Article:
You put lipstick on your lips several times a day. Some of it is absorbed through your skin. Some of it is eaten along with your lunch or when you lick your lips. How safe is your lipstick?
Is Your Lipstick Safe?
Who monitors lipstick safety?
The FDA regulates all cosmetics, but rather loosely. Color additives are the only ingredients actually requiring FDA approval before a lipstick goes on the market. Lipstick ingredients are supposed to be listed on the packaging, but you won't see many heavy metals mentioned. That's because they are considered contaminants and not ingredients.
Lipstick, lead and the FDA
Although the FDA does not have limits for lead content in cosmetics, it does have specifications for lead in the color additives used in cosmetics. Because of continuing public concern, in 2007, and again in 2010, the FDA tested lipstick color additives for lead and concluded both times that the amount of lead found was not high enough to cause any safety concerns.
On the other hand—
Dr. Sean Palfrey, medical director of the lead poisoning prevention program at Boston University Medical Center, has noted that lead tends to accumulate in the body, and that no level of lead is really safe. This is significant when you consider a basic fact: Women apply lipstick several times a day, every day, starting at age 13 or 14. After 50 or 60 years, their cumulative exposure to lead may well be significantly greater than FDA tests indicate.
In small doses you need some heavy metals to stay healthy. In large amounts heavy metals can be toxic. Once in your body, these metals don't leave unless specific steps are taken. They may enter your body in small amounts from your daily environment—air, food, pesticides, batteries, toys, cosmetics, etc.—but, because they tend to remain in your body, over time they may cause serious health problems.
In a 2013 study, University of California-Berkeley researchers found the levels of chromium, cadmium, manganese, and aluminum in popular lipsticks and glosses to be high enough to cause health concerns. It was not clear where these contaminants were coming from, though certain metals are known to be used to intensify colors.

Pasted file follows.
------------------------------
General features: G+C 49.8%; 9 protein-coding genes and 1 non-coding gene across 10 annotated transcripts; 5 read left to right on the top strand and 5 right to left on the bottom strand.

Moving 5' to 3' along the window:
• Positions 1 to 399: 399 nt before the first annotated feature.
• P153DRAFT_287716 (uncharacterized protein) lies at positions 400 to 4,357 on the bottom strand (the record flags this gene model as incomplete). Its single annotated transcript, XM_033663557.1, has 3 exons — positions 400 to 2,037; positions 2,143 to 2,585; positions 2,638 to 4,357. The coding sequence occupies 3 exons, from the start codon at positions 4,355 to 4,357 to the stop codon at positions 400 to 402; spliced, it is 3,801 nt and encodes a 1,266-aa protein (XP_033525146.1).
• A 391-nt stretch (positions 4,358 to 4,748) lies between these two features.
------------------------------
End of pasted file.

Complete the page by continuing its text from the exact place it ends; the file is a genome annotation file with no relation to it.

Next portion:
Who should be concerned?
All women should be concerned: older women, because of potential effects of long-term exposure to heavy metals; adolescent and pregnant women, because of the additional concerns about developmental and reproductive toxicity.
Natural lipsticks are safer
• Natural, plant- or mineral-based lipsticks tend to have lower levels of heavy metal contamination than lipsticks made from synthetic and petroleum-based ingredients.
• Natural mineral-based lipsticks that are marketed as being "free of nanoparticles" or "non-micronized" are less likely to deliver contaminants that can be absorbed into your body. (Note: "Nanoparticles" or "micronized" ingredients are those which have been reduced to extremely tiny particles.)
• The most common minerals found in natural lipsticks are titanium dioxide and zinc oxide (for color and SPF protection), and iron oxide, mica, and silica (for color, shine, and texture). They are not considered dangerous so long as they have not been micronized.
For more information:
• fda.gov - cosmetic ingredients 1
• fda.gov - cosmetic ingredients 2
• prevention.com - heavy metals
• nytimes.com - dangers in lipstick
• goodhousekeeping.com - safe lipsticks
• naturalhealthyconcepts.com - heavy metals
• mindbodygreen.com - heavy metals